In the Center for Dairy Excellence’s latest episode of the “Cow-Side Conversations” podcast, Candice Dotterer White, from Dotterer Dairy in Clinton County, shared how they have diversified their dairy operation by raising and marketing their own beef.
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With 56% of farms having at least one female decision-maker involved, Candice also discussed being a woman in agriculture.

She started by describing the size and scope of their operation. The Dotterer Dairy team milks 1,200 cows and farms approximately 3,300 acres. As they have diversified, they also do TMR, or total mixed ration, custom sales and custom harvesting as well as selling beef. There are seven owners, and five of them, including Candice, are part of the family’s third generation.

“People will ask me, ‘How does it work having so many owners and managers?’ It actually works well because we kind of have our own lanes. We have weekly meetings to talk about what’s in our lane and what’s coming up,” she said. “We started having team meetings with a facilitator a few years ago, and she has really pushed us to start setting work, personal, three-year, and five-year goals. We’re finding out we need to diversify as much as possible and look at different ways to do that.”

Raising steers and adding beef into their breeding program has been one way they have diversified. Candice said the beef enterprise started out as a simple solution to a feed problem.

“I was getting very frustrated when the cows didn’t have any feed in front of them. I thought, can’t we feed them more? We decided to take 30 Holstein steers and raise them, so they could help eat the leftover feed,” she said. “Then it just evolved over time as we worked with our veterinarian and Penn State Extension. We also worked with Premier Select Sires, and they helped me take the bottom quarter of the low-producing cows and breed them all to beef. We breed our higher producers to Holsteins.”

Candice first started with Angus and Wagyu beef cattle and recently started breeding some Charolais. As she feeds the dairy beef cross calves, she says they eat the weigh backs from the cows, top dressed with corn, as well as any grain that is leftover from the dairy calves. Candice says ensuring they get off to a strong and healthy start is also important to how she manages the program.

“We treat all of our beef just like we would our Holstein calves. They’re getting First Defense, they’re getting their naval dipped, and they’re getting high-quality colostrum in the first two hours of their life,” she said. “I feel like starting them out good makes a great finished product. They also tend to eat grain and milk more aggressively.”

The housing for the beef calves also allows Candice to utilize an empty facility, which has helped keep costs minimal for the beef enterprise. After transitioning the beef calves out of individual pens and into group housing, they eventually move to a specific barn they have designated for the beef group.

While she has found success integrating beef into their herd, she says there was a learning curve regarding how to market it and sell it to her community. She described working with a financial adviser to ensure she was covering the cost of raising the animal and selecting a price point that would allow her to make a profit. She also worked with her local meat market to determine the processing fees, how much meat they could get into packages, and other factors that impacted how she marketed the beef.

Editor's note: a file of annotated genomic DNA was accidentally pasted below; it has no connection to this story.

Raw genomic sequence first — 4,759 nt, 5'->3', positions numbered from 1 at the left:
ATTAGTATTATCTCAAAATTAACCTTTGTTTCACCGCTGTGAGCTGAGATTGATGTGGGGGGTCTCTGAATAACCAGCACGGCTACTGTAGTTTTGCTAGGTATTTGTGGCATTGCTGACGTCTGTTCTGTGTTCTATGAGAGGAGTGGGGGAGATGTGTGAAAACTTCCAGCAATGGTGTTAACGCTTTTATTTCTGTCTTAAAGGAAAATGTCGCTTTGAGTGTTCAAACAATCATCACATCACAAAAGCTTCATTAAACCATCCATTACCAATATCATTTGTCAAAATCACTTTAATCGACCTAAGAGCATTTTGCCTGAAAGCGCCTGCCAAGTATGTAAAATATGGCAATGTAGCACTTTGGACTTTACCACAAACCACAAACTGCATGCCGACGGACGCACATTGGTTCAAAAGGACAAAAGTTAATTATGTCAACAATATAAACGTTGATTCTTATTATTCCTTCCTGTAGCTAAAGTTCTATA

“I really had to educate myself on beef to be able to educate other people. Once I started selling beef by the quarter, we were making $1,700-$1,800 on one. There’s a little more work on my part, but if I can make an extra $500 selling it to the public versus the sale barn where you would get $1,200 for a cull cow, I think I would rather do this,” she said.

Integrating beef into the herd has not only helped solve the initial feed problem, but she says it has helped bring in additional revenue for their dairy.

“Our cows have not run out of feed since we have upped our weigh back percentage. It has definitely helped with our daily milk production as well and has helped bring in some revenue,” she explained. “It’s taking more of my time to sell the custom beef, but I’m really enjoying it. It has really opened my eyes to how much people don’t know about where their food comes from. I enjoy educating people and making a little extra money.”

As a woman in agriculture, Candice discussed how her family has always viewed everyone as equal, but respected everyone’s individual interests and unique roles on the dairy operation. She plans to continue working with the team to find innovative ways to diversify their business.

“Growing up, my dad never treated us girls any differently. If a job needs to be done, it doesn’t matter if you’re a man or a woman. Get out there and get the job done. At the end of the day, we’re all one big team working together toward the same goal. If you have a good idea, bring it up,” she said. “I’m always thinking of how to be more efficient, how to be better, and how to innovate different things. I’m all about working smarter, not harder.”

Fat supplements are incorporated into dairy diets to provide energy and enable cows to maintain butterfat levels. Most of those used in the UK are

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